Management of acute ischemic stroke (CONTD) l l l BP management: Should be kept within higher normal limits since low BP could precipitate perfusion failure. Markedly elevated BP (>220/110 mm. Hg) managed with nitroglycerin, clonidine, labetalol, sodium nitroprusside. More aggressive approach is taken if thrombolytic therapy is instituted Blood glucose management: Should be kept within physiological levels using oral or IV glucose (in case of hypoglycemia)/insulin (in case of hyperglycemia) Elevated body temperature management: Antipyretics and use of cooling device can improve the prognosis
Management of Acute hemorrhagic stroke l Analgesics/Antianxiety agents: To relieve headache. Analgesics having sedative properties are beneficial for patients having sustained trauma (e. g. morphine sulphate) l Antihypertensives: (e. g. sodium nitroprusside, labetolol) l Hyperosmotic agents (e. g. mannitol, glycerol, furosemide): To reduce cerebral edema, and raised intracranial pressure. l Adequate hydration is necessary l Surgical intervention may occasionally be life saving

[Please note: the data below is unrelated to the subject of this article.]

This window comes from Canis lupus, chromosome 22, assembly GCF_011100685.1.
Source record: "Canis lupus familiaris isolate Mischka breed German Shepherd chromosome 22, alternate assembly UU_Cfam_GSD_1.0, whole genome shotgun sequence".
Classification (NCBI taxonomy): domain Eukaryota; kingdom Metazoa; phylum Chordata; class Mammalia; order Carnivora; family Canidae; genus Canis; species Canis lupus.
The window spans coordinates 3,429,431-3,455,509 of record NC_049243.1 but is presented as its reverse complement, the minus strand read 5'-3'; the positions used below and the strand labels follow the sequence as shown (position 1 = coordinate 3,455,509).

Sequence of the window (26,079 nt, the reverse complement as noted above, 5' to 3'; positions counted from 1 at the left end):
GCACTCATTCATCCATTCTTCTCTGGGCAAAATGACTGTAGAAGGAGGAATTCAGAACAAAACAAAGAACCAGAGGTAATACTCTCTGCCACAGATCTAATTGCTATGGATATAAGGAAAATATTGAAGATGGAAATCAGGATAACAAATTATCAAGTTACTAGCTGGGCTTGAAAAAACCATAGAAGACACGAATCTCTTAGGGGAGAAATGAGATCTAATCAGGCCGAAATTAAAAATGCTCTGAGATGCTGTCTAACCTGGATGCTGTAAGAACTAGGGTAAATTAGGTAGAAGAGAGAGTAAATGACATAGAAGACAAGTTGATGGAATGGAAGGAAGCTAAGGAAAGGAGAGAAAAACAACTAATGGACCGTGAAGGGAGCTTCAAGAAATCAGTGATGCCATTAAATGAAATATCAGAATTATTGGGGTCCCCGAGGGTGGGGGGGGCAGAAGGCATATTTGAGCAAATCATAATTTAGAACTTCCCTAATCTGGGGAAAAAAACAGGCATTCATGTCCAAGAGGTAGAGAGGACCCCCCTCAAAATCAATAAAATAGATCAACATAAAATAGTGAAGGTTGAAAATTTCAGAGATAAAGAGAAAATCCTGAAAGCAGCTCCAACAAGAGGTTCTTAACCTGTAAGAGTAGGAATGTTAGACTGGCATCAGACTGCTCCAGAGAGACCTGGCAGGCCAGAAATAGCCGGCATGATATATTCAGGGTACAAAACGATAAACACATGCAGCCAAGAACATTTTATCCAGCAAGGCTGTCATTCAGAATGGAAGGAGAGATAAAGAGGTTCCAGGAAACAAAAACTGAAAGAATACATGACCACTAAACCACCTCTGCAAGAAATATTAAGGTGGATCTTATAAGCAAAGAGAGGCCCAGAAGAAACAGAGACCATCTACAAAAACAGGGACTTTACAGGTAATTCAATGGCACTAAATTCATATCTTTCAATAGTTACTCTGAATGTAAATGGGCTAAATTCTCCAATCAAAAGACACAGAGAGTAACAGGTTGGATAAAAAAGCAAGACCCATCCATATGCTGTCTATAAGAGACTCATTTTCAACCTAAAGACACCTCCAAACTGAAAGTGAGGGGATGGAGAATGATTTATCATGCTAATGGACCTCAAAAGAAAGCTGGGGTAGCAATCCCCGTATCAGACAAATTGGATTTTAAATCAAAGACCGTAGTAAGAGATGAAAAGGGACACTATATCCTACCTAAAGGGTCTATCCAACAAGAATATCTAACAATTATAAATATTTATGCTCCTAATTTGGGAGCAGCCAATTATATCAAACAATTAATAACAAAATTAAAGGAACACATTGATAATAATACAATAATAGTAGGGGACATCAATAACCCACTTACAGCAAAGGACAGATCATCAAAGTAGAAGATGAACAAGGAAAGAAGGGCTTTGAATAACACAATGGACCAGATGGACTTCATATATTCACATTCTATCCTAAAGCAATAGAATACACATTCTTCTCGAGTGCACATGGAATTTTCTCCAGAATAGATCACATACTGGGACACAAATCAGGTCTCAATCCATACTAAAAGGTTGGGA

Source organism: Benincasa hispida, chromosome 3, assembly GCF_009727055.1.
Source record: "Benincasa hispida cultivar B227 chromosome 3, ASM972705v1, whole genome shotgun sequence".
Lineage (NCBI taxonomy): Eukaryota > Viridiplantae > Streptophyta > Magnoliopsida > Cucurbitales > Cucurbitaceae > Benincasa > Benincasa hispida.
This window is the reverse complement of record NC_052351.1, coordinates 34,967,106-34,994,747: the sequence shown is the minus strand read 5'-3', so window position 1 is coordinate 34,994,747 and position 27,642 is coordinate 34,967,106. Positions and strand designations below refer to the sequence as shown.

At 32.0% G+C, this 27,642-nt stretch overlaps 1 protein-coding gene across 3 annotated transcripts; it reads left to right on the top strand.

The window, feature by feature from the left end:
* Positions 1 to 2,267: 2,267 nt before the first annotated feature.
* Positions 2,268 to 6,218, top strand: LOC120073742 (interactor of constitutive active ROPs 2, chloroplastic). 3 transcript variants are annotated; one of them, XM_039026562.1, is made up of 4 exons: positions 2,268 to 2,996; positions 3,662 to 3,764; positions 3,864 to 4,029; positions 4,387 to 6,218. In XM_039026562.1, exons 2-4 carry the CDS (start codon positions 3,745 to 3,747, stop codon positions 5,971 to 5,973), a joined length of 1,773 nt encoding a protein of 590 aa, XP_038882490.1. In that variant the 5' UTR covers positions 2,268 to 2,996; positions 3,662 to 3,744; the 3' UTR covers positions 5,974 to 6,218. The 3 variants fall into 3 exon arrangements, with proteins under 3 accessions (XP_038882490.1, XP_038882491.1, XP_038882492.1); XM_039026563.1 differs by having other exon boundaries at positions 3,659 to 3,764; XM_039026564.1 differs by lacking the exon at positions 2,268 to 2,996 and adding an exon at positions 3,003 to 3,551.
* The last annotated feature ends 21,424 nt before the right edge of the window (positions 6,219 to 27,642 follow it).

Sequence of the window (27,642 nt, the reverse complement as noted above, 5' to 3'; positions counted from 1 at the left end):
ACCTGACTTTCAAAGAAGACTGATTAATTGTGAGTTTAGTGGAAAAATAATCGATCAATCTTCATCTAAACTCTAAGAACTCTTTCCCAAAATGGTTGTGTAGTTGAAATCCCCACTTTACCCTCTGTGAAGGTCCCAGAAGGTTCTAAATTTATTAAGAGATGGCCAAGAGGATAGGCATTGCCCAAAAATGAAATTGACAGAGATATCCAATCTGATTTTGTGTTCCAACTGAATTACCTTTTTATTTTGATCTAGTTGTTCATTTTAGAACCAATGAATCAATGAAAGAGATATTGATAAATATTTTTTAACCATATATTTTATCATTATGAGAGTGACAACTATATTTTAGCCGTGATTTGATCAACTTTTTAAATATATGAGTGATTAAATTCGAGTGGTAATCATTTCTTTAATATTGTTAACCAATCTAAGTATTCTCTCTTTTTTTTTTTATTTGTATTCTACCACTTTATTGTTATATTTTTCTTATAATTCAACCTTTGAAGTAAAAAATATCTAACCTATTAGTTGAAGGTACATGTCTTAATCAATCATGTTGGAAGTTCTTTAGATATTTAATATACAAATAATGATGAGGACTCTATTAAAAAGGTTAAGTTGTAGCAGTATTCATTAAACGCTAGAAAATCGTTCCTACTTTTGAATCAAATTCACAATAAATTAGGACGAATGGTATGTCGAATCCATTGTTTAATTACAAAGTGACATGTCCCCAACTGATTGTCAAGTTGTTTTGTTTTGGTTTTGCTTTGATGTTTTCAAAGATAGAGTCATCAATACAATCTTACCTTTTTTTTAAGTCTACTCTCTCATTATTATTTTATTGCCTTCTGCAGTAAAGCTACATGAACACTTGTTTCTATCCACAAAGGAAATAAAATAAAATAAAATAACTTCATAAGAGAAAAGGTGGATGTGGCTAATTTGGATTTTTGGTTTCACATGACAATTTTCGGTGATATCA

Management of TIA l Evaluation within hours after onset of symptoms l CT scan is necessary in all patients l Antiplatelet therapy with aspirin (50 -325 mg/d), consider use of clopidogrel, ticlopidine, or aspirin-dipyridamole in patients who are intolerant to aspirin or those who experience TIA despite aspirin use
Secondary prevention of stroke l Recurrence: Annual risk is 4. 5 to 6%. Five year recurrence rates range from 24 to 42%; one-third occur within first 30 days, hence high priority should be given to secondary prevention. l Patients with TIA or stroke have an increased risk of MI or vascular event. l Management of hypertension (goal <140/85 mm Hg) l Diabetes control (goal<126 mg/d. L) l Lipid management: Statins (goal cholesterol<200 mg/d. L, LDL<100 mg/d. L) l Antiplatelet agents: Aspirin (50 -325 mg), clopidogrel (75 mg). A fixed dose combination of the two drug may also be used l Anticoagulants: Warfarin (target INR 2 to 3); esp. recommended in patients with cardioembolic stroke l Appropriate life style modification (cessation of smoking, exercise, diet etc)
Surgical interventions l Balloon angioplasty/stenting l Carotid endarterectomy/Bypass l Decompressive surgery